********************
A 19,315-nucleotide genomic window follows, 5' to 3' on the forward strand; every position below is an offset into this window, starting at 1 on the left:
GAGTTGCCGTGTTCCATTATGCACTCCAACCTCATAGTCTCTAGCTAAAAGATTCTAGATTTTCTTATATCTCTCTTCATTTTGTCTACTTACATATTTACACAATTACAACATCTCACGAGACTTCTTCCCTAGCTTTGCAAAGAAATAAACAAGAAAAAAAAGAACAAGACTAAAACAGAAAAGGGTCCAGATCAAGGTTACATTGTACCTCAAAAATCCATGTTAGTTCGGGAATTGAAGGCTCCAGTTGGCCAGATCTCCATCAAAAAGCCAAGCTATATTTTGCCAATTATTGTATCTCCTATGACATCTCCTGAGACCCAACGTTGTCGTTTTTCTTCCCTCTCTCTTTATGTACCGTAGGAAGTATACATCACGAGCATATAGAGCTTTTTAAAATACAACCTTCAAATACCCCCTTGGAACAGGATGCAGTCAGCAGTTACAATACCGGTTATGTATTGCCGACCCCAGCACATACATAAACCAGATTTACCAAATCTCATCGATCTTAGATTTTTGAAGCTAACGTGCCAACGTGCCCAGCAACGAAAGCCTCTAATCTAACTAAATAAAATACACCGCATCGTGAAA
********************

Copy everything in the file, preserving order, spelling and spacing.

A 19,315-nucleotide genomic window follows, 5' to 3' on the forward strand; every position below is an offset into this window, starting at 1 on the left:
GAGTTGCCGTGTTCCATTATGCACTCCAACCTCATAGTCTCTAGCTAAAAGATTCTAGATTTTCTTATATCTCTCTTCATTTTGTCTACTTACATATTTACACAATTACAACATCTCACGAGACTTCTTCCCTAGCTTTGCAAAGAAATAAACAAGAAAAAAAAGAACAAGACTAAAACAGAAAAGGGTCCAGATCAAGGTTACATTGTACCTCAAAAATCCATGTTAGTTCGGGAATTGAAGGCTCCAGTTGGCCAGATCTCCATCAAAAAGCCAAGCTATATTTTGCCAATTATTGTATCTCCTATGACATCTCCTGAGACCCAACGTTGTCGTTTTTCTTCCCTCTCTCTTTATGTACCGTAGGAAGTATACATCACGAGCATATAGAGCTTTTTAAAATACAACCTTCAAATACCCCCTTGGAACAGGATGCAGTCAGCAGTTACAATACCGGTTATGTATTGCCGACCCCAGCACATACATAAACCAGATTTACCAAATCTCATCGATCTTAGATTTTTGAAGCTAACGTGCCAACGTGCCCAGCAACGAAAGCCTCTAATCTAACTAAATAAAATACACCGCATCGTGAAA